Steamboat sale expected to push real estate salesSTEAMBOAT SPRINGS Real estate sales during the last year were brisk in Steamboat Springs and Routt County, with a total volume surging past $1 billion for the first time. Sales and prices are expected to escalate even more as a result of Intrawests projected purchase of the Steamboat Ski Resort.It will put petrol onto a large and already hot fire, said developer Michael Hurley. It was already burning. Its just going to go quicker, faster and hotter, he told the Steamboat Pilot & Today.Jim Cook, a developer, projected the greatest impact will be to redevelopment of the ski area base, which is located several miles from downtown Steamboat Springs. American Skiing Co. (the current owner) has a lot of good people here, but they had no money to spend. This is going to be encouragement for projects already on the board.Condominiums that previously sold for $500 per square foot are now selling for $600 to $700 per square feet, realty agents tell the newspaper, and could fetch $800 a square foot within the next year. Meanwhile, entry-level condominiums that were selling for $200 per square foot have shot up to $350 per square foot.But the broader story here is that mountain town prosperity is not directly correlated to the growth in skiing. Mountain town observer Jonathan Schecther crunched numbers for Steamboat and Routt County for the period from 1991 through 2004. Skier numbers actually declined by 2 percent during that period, while constant dollar per capita income increased 34 percent.In Colorados Summit County, Linda Venturoni made the same observation. There,population and sales tax revenues have both far outpaced the growth in skier days.10th Mountain ski hut planned near Camp HaleCAMP HALE After a hiatus of about 10 years, the 10th Mountain Division Hut Association is planning to expand again. The newest hut is proposed near Camp Hale, where the 10th Mountain Division trained during World War II. The area is described as being 1.5 miles northeast of Vances Cabin, near Ski Cooper. All of this is located between Vail and Leadville.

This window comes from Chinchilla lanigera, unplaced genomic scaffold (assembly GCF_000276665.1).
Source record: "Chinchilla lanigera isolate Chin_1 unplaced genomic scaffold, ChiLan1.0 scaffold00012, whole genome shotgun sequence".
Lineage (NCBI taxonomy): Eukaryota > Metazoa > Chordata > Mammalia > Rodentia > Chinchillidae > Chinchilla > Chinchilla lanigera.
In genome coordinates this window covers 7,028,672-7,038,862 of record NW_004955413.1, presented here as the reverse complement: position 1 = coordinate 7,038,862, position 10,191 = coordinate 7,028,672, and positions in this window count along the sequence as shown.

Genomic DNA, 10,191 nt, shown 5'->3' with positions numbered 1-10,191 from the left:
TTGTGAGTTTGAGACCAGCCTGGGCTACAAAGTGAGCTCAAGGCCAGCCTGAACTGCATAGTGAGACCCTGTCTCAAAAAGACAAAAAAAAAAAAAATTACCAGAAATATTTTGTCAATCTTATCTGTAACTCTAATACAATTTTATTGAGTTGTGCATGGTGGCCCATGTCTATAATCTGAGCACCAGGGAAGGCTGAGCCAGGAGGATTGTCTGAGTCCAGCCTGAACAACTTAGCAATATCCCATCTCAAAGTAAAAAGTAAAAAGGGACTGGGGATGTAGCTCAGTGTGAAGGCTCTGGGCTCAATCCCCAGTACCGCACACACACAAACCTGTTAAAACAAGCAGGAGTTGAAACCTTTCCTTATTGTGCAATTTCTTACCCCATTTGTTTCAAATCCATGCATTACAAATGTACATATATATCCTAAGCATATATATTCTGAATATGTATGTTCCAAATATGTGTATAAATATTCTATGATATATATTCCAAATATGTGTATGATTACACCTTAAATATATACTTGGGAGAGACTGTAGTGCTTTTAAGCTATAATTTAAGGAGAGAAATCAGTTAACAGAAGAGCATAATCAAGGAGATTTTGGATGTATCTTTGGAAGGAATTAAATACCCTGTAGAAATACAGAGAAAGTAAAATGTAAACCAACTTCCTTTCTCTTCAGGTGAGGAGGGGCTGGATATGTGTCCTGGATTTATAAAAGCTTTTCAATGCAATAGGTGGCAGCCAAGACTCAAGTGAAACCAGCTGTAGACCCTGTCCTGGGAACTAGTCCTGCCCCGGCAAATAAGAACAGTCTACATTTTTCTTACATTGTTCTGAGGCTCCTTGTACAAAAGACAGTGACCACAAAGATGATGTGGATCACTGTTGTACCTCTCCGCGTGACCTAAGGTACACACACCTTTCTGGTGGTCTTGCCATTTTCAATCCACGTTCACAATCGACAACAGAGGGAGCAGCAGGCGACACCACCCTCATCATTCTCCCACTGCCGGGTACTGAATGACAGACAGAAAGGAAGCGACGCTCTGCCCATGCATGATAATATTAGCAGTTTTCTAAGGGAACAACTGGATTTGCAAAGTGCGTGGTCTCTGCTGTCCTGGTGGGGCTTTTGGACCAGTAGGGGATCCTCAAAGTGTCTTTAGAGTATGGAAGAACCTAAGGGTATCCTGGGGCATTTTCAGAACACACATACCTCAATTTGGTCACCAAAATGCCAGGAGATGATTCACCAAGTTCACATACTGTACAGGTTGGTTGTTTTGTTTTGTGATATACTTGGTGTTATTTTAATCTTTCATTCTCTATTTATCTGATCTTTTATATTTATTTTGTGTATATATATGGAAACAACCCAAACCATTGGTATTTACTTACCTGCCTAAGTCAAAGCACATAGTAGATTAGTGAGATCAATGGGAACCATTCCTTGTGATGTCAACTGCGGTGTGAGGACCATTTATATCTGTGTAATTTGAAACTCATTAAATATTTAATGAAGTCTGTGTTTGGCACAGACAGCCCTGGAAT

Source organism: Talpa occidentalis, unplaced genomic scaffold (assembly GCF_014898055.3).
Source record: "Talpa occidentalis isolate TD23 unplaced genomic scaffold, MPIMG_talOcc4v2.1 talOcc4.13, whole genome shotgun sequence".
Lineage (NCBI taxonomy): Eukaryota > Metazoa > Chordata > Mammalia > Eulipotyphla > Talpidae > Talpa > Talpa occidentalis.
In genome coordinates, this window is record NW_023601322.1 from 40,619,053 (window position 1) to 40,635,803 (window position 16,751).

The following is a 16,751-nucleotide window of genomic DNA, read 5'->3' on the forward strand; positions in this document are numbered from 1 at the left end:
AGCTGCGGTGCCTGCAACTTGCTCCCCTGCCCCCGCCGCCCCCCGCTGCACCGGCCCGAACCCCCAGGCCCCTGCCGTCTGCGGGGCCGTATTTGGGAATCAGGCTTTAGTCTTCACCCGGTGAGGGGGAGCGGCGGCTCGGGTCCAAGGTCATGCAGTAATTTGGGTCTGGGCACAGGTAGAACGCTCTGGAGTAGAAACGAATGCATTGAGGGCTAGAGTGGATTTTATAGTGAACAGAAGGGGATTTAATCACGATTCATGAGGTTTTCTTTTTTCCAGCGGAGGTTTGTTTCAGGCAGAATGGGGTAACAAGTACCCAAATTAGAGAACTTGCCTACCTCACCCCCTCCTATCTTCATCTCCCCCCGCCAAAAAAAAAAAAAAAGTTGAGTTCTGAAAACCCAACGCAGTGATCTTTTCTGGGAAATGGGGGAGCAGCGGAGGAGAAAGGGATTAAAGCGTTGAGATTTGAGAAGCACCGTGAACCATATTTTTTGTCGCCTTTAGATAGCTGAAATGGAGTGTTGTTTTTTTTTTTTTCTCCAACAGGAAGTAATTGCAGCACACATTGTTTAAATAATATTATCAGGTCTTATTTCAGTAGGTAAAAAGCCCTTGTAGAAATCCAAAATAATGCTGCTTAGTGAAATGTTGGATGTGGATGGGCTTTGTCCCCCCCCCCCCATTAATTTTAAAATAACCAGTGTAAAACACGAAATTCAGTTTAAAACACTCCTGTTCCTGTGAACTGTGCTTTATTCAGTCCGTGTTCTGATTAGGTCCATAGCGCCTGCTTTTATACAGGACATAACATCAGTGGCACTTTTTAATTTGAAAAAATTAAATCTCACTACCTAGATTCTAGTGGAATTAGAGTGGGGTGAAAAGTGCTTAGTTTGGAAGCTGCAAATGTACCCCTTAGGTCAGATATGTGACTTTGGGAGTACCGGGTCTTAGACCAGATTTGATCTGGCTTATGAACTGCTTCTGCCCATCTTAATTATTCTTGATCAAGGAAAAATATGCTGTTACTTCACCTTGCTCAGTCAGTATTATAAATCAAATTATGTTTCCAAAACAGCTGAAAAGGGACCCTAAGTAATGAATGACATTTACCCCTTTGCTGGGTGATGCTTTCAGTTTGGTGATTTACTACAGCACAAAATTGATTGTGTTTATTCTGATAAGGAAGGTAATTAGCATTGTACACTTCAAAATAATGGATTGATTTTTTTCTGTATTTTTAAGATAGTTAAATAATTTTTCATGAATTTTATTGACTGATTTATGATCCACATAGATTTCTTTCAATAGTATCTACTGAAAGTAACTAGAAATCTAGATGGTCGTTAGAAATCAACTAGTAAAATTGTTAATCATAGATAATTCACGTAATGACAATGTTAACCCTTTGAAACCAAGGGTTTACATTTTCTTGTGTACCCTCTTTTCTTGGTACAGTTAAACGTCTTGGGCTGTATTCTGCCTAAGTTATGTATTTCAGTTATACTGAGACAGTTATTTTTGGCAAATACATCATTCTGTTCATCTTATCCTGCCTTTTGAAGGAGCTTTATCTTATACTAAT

Why the decline in national park visits?YOSEMITE NATIONAL PARK, Calif. Visits to national parks have been on a downhill slide for a decade, some 20 percent for overnight stays and slightly more for camping. Why?Both young people and minorities are not being drawn to the parks, National Park Service officials tell the Los Angeles Times.Children have more say in family vacation destinations than ever before, says Emilyn Sheffield, a social scientist at Cal State Chico. If they must be outdoors, they prefer theme parks. Too, they prefer parks closer to cities.Minorities are also more inclined to stay away, and they comprise an increasingly larger part of the U.S. population. One reason is that they do not feel welcome or safe in parks. Part of the reason is culture. For example, while extended Latino families may number 15 to 20 at picnics, park regulations require a permit for such a large group.Baby Boomers are also going to parks less frequently. Boomers remain enthralled with adventure, be it paddling kayaks or climbing rocks, but are also more gadget-oriented. For example, they like mountain bikes and other things not normally permitted in national parks. Finally, they want more luxuries, at least by night.Baby Boomers want hard adventure by day and soft adventure by night. They want to paddle and rock-climb and also their Cabernet and almond-crusted salmon with asparagus. And a nice bed, said Frank Hugelmeyer, president of the Outdoor Industry Association.Why not satisfy this market demand? If national parks become slave to recreational fashion, critics tell the Times, they will soon roar with the sound of jet skis, snowmobiles and all-terrain vehicles, and cell phone towers would rise among redwoods and touch-screen computers would dot wilderness trails.Another take on why park visits have declined comes from Bill Schneider. Writing on the website New West (and reprinted in the Jackson Hole News & Guide), Schneider points the finger at the increased user fees authorized by Congress in 1996. If the money hasnt been used to tackle the deferred maintenance of national parks, that may be just as well, he says. Less attractive parks may revert to wild nature.Telluride has its first tattoo parlorTELLURIDE Telluride now has a tattoo business, called Telluride Tattoo, which is believed to be the first in the town. Still, the Telluride Daily Planet does not see tattoos as particularly cutting edge. Getting tattoos is about as daring as riding your bike one-handed, noted the reporter. The two business owners spoke to eighth-graders at the Telluride Middle School. The reporter noted that several teachers had tattoos, and acknowledged his own tattoo. He divulged that even his mother, an elementary school principal elsewhere, has a tattoo.Still, for something rather ho-hum, the students seemed greatly absorbed in the presentation. Teachers confirmed that they never ask as many questions about, for example, the history of the Crimean War.